In 2003, a major home builder in the Sacramento, California, area gave researchers access to a new home to field-test an advanced HVAC duct system. Monitoring of the 2,070 ft2 singlestory home was sponsored by DOE’s Building America program. Since the Building America program is also very interested in residential water heating, they decided to install additional sensors to monitor hot water usage characteristics and delivery system performance.
PEX hot water piping was installed in the house. PEX has become fairly common in the Sacramento area and other regions of California because it costs less than traditional piping, takes less time to install, and is less likely to leak. Except for the drops through interior walls to the fixtures, all hot water piping was located in the attic (see Figure 1 for tubing layout). Pipe length should be minimized and the pipe should be fully covered by the loose-fill ceiling insulation (the pipe was otherwise uninsulated). But sections of the hot water piping extended above the insulation, exposing the pipe to greater heat loss (see photo, p. 28).Also, little effort was made to keep pipe lengths to a minimum.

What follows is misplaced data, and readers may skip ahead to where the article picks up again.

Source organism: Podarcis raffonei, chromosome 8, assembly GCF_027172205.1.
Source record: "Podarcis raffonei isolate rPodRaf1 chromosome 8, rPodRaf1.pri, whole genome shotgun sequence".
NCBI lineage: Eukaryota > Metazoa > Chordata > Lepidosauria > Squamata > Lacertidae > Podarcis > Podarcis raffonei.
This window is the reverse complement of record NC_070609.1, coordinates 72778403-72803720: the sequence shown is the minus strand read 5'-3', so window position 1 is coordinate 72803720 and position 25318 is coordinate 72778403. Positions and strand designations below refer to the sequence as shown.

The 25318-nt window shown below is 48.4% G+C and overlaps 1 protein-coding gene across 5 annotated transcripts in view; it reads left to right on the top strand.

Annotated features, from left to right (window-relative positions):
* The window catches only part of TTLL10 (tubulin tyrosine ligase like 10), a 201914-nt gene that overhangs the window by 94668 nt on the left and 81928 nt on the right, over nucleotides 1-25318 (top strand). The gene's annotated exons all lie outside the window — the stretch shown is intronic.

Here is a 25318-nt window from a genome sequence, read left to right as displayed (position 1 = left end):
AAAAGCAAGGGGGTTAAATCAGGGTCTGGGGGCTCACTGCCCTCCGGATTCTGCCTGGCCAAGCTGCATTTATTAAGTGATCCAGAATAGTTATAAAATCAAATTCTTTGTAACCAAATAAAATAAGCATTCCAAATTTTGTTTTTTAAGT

The strategy used for collecting hot water usage and distribution system performance data was to monitor supply water temperatures at each hot water fixture and to measure the temperature and water flow exiting the water heater (see Figure 2 for monitoring sensor locations). The typical surface mount thermocouple installation occurred just downstream of the copper/PEX transition (see photo p. 31).This approach was used on all of the hot water use points in the house.
When the flowmeter senses a hot water draw, the data logger would immediately start logging the temperature at each use point and the hot water flow at two-second intervals. The data logger would also calculate two-second interval energy flows at the water heater and at each use point.This shortinterval data collection documents